While he was in Tennessee I had told Arny about the problems Ellen had experienced for what seemed like her entire life. I had asked him if I could have done anything to stop Ellen from killing herself.

This is part of a letter that Arny wrote to me after he returned to Michigan:

I think you may not be able to help second-guessing the situation with Ellen, and I can appreciate that, but she did have awful mood instability and she went through bad periods before and came out OK. When it all collapsed, I recall that she was actually doing OK. Had she been hospitalized before, it may only have helped for the period of hospitalization and the tape would have resumed playing when she got out. I know this sounds bad, but sometimes there is little we can do to prevent a bad outcome. So much is dependent on variables we have no control over. It’s not as if Ellen was not getting help. I’m afraid there may never be a clear answer as to why she ended her life when she did. Sometimes these things occur in such a fleeting moment. I have seen that more than once. That’s why I hate guns. They are so certainly fatal and so quick to use. Sometimes a few minutes are all that are needed for the impulse to fade.

Ten years later

The first year after Ellen’s suicide I cried every day whenever I thought of her. I didn’t know how I could endure her birthday or the anniversary of her death. It was impossible to keep my composure when I had to tell someone, who didn’t know, that she was dead. I woke up and went to sleep (when I could sleep) with a hard knot in my stomach.

I cried for the stupidest reasons. I cried passing a “Dead End” sign when I went for a walk. I cried hearing a woodpecker tapping on a tree because I remembered the way Ellen made everyone laugh imitating Woody Woodpecker. I cried seeing the weather report on the CNN nightly news claiming it was raining in Seattle. Once, I broke into tears at Food City when I saw an Easter display of marshmallow Peeps.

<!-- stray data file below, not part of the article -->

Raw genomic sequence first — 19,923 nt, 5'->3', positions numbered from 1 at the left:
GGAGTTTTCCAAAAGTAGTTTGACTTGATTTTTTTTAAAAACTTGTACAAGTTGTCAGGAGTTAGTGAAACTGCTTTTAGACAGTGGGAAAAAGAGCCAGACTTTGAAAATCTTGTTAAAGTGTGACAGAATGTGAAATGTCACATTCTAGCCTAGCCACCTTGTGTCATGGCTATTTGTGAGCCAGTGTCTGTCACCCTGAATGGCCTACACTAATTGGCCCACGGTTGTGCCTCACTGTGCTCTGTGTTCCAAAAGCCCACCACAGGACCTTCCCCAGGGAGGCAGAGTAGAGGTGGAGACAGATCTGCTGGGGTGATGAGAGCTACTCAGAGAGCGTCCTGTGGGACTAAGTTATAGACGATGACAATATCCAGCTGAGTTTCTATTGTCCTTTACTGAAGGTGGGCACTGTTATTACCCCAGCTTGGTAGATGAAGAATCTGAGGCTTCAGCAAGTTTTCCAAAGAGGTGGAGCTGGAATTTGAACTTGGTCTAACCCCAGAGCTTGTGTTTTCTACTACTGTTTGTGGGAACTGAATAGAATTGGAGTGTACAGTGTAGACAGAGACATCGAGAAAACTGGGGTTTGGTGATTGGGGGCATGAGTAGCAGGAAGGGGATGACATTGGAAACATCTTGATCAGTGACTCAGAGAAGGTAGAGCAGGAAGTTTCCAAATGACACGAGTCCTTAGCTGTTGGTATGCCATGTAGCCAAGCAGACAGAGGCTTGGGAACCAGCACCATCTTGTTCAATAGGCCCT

My friend Arny was right. I have, in many ways, “adapted.” I go for walks and don’t cry when I pass a “Dead End” sign. I can hear a woodpecker in a tree and smile. I can read this letter once again, that we received six weeks after her death from a friend of Ellen’s, and not weep:

May 17, 1993

Dear Stuart and Greta,

My name is Mark Horwitz. I live in Nashville, TN and just learned about Ellen.

We became very good friends and I gave her piano lessons for about one month. We shared being Jewish together, she told me about her grandmother in Detroit and I told her about all of my grandparents who were from Russia.

I always admired Ellen’s wit, common sense and intelligence. She showed a number of pieces that Stuart painted and I was in awe. She was one of the most generous people I ever met.

We stayed in touch every few months after she moved to Seattle and I last spoke to her sometime around February. She sent me a cassette tape with music she thought I would enjoy.

I and everyone I know was very shocked, hurt and misses her very much. I will always remember her beautiful face and smile. Know that Ellen was a giving person and that the world was made a better place by her Spirit while she was here.

Sincerely,

Mark Horwitz

Moving on

In the year 2000 Stu and I moved from Knoxville to Saratoga Springs in upstate New York. The summers are cooler. The city is small and beautiful. We are still close to mountains. It is a new start. Ellen’s old boyfriends have no idea where we are––I may never get another phone call from one of them asking where she is, and I am grateful for that.

One night we went to a concert. Stu pointed out a woman who was sitting in the row in front of us. She was not quite as pretty, but was the image of Ellen. She moved the same way. Her expressions were the same. So was her hair. The way she moved her mouth. It was hard for us to take our eyes off her. We almost had to leave. Just when we thought we had gotten it together there was always something that could blindside us. It will probably happen for as long as we live.

Epilogue

Sometimes I think of my daughter with pain. Sometimes with pleasure. While writing this book I realized that I did not want to blot her from my thoughts, as I had tried to do after her death. Ellen will always be a part of me.